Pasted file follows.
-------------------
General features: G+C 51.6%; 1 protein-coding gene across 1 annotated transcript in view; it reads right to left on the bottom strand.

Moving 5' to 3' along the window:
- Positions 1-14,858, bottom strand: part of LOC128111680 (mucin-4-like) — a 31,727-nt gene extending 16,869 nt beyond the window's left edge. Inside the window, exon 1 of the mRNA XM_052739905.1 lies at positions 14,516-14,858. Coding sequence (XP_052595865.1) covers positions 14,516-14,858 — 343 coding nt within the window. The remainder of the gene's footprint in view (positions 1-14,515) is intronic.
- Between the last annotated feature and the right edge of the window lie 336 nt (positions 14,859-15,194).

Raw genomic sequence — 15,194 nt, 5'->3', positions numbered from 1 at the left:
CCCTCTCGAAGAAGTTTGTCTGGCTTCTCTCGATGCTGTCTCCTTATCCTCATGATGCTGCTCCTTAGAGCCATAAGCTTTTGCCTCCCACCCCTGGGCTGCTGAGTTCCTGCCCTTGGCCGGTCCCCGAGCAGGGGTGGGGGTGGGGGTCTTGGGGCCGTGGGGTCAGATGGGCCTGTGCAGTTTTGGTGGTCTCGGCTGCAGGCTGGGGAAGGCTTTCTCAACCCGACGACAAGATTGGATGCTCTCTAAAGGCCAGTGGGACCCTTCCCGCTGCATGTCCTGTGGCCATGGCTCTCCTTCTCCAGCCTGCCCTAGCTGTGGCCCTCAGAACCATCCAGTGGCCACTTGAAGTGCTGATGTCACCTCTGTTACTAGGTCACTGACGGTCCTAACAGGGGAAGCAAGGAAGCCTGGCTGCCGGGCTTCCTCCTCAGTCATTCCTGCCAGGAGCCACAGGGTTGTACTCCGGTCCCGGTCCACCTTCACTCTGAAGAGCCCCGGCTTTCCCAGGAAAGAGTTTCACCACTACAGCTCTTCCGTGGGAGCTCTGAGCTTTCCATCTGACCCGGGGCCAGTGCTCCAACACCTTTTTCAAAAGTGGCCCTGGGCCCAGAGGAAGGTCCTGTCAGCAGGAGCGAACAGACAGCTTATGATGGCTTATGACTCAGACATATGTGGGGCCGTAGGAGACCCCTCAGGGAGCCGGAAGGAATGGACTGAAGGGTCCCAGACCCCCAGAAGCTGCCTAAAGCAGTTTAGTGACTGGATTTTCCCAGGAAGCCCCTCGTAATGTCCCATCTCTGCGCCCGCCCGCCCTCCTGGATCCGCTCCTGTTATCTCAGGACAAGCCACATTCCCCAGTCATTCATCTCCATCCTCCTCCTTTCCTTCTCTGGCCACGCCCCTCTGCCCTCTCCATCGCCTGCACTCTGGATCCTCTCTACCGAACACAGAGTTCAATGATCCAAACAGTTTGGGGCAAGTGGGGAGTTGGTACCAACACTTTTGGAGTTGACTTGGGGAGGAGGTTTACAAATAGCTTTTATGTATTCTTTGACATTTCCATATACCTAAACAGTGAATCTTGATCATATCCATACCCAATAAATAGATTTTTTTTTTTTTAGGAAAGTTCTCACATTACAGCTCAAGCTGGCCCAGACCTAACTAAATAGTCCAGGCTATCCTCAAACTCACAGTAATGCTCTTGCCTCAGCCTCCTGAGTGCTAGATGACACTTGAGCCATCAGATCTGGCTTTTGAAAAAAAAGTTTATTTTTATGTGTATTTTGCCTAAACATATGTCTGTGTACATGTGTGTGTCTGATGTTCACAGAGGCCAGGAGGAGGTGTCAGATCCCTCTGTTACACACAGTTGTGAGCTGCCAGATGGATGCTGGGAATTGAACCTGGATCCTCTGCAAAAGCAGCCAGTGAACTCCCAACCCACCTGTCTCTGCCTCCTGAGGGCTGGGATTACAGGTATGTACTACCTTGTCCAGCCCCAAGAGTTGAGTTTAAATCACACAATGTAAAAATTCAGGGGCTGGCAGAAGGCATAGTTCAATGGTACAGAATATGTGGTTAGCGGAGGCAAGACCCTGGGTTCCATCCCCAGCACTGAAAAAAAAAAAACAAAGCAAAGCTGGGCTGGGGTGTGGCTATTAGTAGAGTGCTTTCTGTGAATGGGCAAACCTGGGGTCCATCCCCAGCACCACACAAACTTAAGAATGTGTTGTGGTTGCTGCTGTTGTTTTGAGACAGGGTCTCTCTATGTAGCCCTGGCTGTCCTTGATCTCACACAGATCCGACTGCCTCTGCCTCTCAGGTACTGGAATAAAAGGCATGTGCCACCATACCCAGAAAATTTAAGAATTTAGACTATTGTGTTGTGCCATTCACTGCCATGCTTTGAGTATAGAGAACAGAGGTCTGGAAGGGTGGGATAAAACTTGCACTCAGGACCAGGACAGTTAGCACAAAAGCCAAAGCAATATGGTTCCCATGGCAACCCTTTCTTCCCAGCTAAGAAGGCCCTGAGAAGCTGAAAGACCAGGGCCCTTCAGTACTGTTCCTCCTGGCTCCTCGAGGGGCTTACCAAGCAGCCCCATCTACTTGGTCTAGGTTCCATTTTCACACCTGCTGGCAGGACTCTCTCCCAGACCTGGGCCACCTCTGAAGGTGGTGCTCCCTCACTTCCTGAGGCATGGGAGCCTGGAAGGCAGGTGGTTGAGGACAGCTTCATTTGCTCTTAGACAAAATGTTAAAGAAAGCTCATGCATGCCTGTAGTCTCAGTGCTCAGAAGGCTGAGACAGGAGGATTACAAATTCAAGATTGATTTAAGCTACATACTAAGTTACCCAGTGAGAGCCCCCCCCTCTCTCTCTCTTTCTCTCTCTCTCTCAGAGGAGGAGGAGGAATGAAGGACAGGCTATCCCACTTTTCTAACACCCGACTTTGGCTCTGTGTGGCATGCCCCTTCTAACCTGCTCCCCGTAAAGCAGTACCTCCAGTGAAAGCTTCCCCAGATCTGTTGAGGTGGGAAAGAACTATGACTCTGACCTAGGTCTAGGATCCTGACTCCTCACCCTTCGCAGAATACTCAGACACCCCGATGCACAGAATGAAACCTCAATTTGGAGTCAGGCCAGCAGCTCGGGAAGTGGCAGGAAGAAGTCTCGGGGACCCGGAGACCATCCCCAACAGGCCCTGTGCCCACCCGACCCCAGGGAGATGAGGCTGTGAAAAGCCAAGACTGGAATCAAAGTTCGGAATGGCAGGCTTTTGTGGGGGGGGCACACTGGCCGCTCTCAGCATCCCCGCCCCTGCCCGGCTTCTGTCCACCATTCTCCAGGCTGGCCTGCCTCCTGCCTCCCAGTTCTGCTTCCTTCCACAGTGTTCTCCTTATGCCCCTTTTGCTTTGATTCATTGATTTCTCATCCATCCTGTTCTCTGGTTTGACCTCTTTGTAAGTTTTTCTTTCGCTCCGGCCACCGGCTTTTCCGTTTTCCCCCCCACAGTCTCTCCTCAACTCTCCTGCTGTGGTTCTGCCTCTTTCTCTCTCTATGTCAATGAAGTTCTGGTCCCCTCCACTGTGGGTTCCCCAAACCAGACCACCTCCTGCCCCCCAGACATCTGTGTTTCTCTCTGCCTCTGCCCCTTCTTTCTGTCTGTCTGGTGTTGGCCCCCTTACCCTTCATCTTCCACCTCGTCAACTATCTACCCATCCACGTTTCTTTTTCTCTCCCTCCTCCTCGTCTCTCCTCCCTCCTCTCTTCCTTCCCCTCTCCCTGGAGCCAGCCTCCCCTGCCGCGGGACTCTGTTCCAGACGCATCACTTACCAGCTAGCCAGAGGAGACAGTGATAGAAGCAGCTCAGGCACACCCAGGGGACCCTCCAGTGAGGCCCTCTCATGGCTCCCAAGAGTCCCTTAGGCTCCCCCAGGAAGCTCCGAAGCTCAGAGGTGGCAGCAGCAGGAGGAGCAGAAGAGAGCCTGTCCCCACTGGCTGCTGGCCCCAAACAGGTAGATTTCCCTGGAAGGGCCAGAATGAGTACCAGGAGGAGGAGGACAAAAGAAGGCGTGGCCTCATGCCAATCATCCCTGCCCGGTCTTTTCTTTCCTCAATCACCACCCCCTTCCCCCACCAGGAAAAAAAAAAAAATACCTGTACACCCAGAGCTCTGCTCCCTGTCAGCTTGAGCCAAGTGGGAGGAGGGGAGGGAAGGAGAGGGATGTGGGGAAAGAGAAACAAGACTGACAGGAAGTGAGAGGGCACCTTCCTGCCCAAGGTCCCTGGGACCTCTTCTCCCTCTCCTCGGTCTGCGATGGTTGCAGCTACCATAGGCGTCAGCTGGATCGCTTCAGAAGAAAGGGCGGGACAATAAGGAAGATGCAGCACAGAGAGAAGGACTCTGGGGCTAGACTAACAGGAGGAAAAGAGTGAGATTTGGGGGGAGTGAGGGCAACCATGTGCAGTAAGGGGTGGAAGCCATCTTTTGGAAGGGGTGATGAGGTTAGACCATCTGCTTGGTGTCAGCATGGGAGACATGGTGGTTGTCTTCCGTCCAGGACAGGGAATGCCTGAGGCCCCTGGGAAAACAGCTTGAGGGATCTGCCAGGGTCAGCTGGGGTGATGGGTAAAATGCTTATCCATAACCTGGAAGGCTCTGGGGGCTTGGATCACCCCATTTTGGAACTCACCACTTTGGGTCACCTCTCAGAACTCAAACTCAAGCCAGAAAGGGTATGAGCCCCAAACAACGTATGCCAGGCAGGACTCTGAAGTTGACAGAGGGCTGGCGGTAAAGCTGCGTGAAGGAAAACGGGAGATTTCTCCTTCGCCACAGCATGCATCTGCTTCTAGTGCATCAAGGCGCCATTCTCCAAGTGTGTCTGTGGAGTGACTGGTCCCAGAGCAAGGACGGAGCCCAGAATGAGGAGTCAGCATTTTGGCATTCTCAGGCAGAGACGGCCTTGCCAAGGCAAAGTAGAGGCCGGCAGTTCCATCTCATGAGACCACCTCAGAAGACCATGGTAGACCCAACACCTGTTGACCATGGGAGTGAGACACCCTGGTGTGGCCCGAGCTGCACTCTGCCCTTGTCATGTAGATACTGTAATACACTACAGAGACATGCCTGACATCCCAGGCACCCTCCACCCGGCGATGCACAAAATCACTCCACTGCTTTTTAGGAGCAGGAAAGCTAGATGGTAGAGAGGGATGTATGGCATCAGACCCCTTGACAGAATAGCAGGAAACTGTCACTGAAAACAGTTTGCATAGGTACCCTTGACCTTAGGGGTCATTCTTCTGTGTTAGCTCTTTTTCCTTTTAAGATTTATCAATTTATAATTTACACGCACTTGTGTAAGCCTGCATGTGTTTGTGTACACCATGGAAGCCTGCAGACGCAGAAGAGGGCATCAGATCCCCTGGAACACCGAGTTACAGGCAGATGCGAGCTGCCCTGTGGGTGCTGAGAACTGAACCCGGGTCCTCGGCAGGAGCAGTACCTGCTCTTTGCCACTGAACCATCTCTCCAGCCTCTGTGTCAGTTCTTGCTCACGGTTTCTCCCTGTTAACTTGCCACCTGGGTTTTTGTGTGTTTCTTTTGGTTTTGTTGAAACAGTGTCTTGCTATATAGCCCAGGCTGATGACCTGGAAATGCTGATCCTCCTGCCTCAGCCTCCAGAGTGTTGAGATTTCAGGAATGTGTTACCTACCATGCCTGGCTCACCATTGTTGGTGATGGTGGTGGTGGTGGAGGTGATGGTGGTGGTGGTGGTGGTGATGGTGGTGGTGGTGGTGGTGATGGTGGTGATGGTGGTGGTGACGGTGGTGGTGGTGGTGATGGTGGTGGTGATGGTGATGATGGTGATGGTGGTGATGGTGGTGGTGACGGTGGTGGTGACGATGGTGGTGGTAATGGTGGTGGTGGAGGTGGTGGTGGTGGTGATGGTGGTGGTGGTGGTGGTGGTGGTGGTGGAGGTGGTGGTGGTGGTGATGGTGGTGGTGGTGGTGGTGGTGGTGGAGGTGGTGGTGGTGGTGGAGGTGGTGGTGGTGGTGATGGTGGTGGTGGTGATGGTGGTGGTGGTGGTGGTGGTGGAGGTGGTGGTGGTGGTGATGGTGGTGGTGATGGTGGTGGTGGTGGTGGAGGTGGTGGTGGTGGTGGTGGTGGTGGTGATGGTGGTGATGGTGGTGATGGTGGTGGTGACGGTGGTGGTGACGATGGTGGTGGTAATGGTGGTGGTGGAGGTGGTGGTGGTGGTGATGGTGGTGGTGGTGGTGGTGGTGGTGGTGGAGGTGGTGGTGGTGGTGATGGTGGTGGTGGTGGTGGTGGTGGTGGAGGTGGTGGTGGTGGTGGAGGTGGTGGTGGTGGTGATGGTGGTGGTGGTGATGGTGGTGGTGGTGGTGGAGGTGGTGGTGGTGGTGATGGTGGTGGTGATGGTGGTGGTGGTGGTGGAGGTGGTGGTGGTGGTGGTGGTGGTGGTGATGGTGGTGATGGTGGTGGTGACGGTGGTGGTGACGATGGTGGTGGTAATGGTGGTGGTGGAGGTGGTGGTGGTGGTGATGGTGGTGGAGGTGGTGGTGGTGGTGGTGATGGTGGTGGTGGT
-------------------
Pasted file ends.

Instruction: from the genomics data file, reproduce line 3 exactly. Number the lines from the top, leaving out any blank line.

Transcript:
- Positions 1-14,858, bottom strand: part of LOC128111680 (mucin-4-like) — a 31,727-nt gene extending 16,869 nt beyond the window's left edge. Inside the window, exon 1 of the mRNA XM_052739905.1 lies at positions 14,516-14,858. Coding sequence (XP_052595865.1) covers positions 14,516-14,858 — 343 coding nt within the window. The remainder of the gene's footprint in view (positions 1-14,515) is intronic.